Susie Linfield
[Writer and critic, New York, lives in New York.]

 On the Internet all photographs are equal: including doctored, manipulated, or constructed photographs, and those without any meaningful—or with entirely false—contexts. 

Jean Baudrillard
[Writer and theorist, b. 1929, Reims, France, d. 2007, Paris.]

 …the photograph that has become digital [is] liberated at a single stroke from both the negative and the real world. 

René Burri
[Photographer, b. 1933, Zurich, Switzerland, d. 2014, Zurich.]

 A digital camera has to be kept in check like a racehorse. 

Jean Baudrillard
[Writer and theorist, b. 1929, Reims, France, d. 2007, Paris.]

 When calculation and digital win out over form, when software wins out over the eye, can we still speak of photography? 

Tacita Dean
[Artist, b. 1960, Canterbury, England, lives in Berlin.]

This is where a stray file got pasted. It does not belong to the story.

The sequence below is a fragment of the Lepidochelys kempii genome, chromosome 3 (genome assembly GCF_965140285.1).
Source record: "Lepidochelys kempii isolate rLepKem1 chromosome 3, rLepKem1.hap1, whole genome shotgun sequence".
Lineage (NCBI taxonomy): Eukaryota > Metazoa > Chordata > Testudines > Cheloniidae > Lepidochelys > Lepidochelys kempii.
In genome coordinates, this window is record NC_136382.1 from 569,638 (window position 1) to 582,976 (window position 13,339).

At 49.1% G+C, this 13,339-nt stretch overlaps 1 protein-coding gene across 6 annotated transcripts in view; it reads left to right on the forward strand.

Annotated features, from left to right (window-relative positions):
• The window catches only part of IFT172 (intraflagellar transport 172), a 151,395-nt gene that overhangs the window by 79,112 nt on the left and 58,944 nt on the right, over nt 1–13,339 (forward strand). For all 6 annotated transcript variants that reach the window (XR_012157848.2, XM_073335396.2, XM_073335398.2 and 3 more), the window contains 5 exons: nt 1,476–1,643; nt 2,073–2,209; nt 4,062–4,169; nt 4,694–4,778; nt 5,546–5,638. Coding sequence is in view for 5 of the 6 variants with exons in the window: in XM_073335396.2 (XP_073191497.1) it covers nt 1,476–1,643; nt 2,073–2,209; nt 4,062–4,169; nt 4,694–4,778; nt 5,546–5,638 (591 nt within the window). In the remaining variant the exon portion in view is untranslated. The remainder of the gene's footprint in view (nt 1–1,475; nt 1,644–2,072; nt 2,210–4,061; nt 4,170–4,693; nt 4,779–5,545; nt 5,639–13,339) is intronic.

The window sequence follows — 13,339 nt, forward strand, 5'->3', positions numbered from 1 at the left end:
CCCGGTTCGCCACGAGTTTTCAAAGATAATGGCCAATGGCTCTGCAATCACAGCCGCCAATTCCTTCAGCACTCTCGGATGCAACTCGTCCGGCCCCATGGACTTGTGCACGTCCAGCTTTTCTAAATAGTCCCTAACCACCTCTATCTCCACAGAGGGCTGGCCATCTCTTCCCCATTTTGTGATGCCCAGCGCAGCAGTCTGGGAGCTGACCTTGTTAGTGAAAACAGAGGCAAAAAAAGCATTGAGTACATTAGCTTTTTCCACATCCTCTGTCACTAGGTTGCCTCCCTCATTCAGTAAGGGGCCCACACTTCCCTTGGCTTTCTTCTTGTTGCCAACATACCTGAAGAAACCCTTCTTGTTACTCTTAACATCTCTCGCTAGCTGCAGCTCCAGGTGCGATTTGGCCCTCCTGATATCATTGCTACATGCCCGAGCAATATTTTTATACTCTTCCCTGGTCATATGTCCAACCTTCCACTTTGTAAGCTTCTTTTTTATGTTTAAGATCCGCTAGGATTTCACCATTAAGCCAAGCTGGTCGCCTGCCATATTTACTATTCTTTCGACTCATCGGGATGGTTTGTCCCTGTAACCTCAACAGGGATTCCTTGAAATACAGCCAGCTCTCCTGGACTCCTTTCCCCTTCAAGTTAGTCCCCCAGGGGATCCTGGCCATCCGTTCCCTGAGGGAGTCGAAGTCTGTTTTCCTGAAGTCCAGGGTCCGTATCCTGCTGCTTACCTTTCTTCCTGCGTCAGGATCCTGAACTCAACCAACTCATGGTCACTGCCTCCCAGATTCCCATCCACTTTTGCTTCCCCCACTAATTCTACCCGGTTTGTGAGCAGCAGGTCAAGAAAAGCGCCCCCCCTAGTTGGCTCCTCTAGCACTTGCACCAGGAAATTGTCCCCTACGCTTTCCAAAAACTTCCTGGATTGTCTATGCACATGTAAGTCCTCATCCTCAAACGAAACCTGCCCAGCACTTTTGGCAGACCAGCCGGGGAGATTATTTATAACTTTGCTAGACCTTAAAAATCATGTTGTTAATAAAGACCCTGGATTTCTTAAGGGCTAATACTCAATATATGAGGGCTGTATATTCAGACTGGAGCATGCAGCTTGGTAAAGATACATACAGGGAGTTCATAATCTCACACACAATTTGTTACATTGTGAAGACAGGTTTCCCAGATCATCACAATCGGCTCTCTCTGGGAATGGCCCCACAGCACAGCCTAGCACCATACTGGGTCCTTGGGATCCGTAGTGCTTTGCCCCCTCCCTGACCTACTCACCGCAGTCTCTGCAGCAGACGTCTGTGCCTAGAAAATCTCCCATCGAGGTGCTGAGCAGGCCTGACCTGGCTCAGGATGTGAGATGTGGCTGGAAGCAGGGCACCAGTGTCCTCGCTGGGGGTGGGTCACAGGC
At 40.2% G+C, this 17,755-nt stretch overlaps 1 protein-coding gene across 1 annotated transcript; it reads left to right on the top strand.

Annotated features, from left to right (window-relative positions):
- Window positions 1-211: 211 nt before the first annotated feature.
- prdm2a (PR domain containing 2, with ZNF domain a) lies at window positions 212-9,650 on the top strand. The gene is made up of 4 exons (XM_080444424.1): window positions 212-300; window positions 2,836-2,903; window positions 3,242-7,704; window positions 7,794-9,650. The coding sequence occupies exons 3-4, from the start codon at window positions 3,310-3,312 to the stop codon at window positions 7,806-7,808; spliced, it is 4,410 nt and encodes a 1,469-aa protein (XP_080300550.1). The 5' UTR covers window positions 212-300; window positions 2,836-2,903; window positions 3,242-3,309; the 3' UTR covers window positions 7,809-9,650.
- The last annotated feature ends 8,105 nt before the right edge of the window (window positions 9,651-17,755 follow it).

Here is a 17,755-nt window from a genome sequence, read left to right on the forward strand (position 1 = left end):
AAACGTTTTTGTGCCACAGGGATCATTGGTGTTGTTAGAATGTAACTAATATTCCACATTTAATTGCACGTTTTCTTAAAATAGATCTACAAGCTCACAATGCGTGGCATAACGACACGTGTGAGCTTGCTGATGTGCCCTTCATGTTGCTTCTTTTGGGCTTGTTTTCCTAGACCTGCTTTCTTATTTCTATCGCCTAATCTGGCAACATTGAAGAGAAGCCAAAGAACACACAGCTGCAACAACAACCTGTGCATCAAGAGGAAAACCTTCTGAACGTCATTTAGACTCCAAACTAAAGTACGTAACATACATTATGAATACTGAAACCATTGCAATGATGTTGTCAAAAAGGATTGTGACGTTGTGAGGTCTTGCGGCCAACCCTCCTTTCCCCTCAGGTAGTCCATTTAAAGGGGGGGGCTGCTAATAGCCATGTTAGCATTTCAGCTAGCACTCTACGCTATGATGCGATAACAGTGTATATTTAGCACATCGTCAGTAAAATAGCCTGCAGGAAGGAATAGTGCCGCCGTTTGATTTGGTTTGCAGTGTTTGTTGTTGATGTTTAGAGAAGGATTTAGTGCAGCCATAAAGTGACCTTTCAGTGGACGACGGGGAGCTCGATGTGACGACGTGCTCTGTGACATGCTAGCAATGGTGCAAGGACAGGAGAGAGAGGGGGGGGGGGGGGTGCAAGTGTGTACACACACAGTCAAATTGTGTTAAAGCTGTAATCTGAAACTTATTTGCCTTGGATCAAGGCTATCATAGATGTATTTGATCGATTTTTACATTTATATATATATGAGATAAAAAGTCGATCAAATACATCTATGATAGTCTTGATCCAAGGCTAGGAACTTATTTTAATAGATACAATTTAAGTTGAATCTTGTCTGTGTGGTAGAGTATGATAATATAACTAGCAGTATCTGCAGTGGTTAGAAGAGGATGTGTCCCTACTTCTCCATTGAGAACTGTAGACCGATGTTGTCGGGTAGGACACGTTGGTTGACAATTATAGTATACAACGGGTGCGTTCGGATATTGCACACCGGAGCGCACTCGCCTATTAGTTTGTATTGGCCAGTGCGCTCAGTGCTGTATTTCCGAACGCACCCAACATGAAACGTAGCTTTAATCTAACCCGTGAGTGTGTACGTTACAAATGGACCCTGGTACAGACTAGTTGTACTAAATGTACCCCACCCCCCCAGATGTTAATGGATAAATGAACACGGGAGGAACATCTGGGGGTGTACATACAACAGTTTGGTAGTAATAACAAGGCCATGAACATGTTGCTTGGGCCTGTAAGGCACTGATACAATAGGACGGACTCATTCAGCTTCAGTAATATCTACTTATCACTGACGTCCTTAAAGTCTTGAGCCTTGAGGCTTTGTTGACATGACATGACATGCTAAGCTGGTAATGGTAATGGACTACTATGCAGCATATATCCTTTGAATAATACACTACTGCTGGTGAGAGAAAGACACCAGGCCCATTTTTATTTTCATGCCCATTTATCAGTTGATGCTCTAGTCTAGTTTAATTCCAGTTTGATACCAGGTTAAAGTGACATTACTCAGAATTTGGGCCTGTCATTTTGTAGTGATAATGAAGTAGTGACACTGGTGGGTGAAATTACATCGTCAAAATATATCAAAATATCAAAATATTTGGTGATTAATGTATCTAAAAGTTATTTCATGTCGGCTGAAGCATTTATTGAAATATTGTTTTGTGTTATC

I don’t know if we will have the same level of longing for a digital iPhone picture as we will for a gelatin-silver print. 

Bill Viola
[Artist, b. 1951, New York City, lives in Los Angeles.]

 The electronic image is not fixed to any material base and, like our DNA, it has become a code that can circulate to any container that will hold it, defying death as it travels at the speed of light. 

Jonathan Green
[Writer, photographer, and curator, b. 1939, lives in Riverside, California.]

 Henri Cartier-Bresson’s “decisive moment” has been reinvented as the digital moment, a seamless presentation of constellations of separate, singular occurrences brought together into a coherent, seemingly “photographic” whole. 

Andy Grundberg
[Critic, curator, and educator, lives in Washington, D.C.]

 Computer images, like camera images today, will be seen as representations of a simulated, second-degree reality with little or no connection to the unmediated world. This is one lesson we can learn from photographs, and especially from those of the last 25 years: images exist not to be believed, but to be interrogated. 
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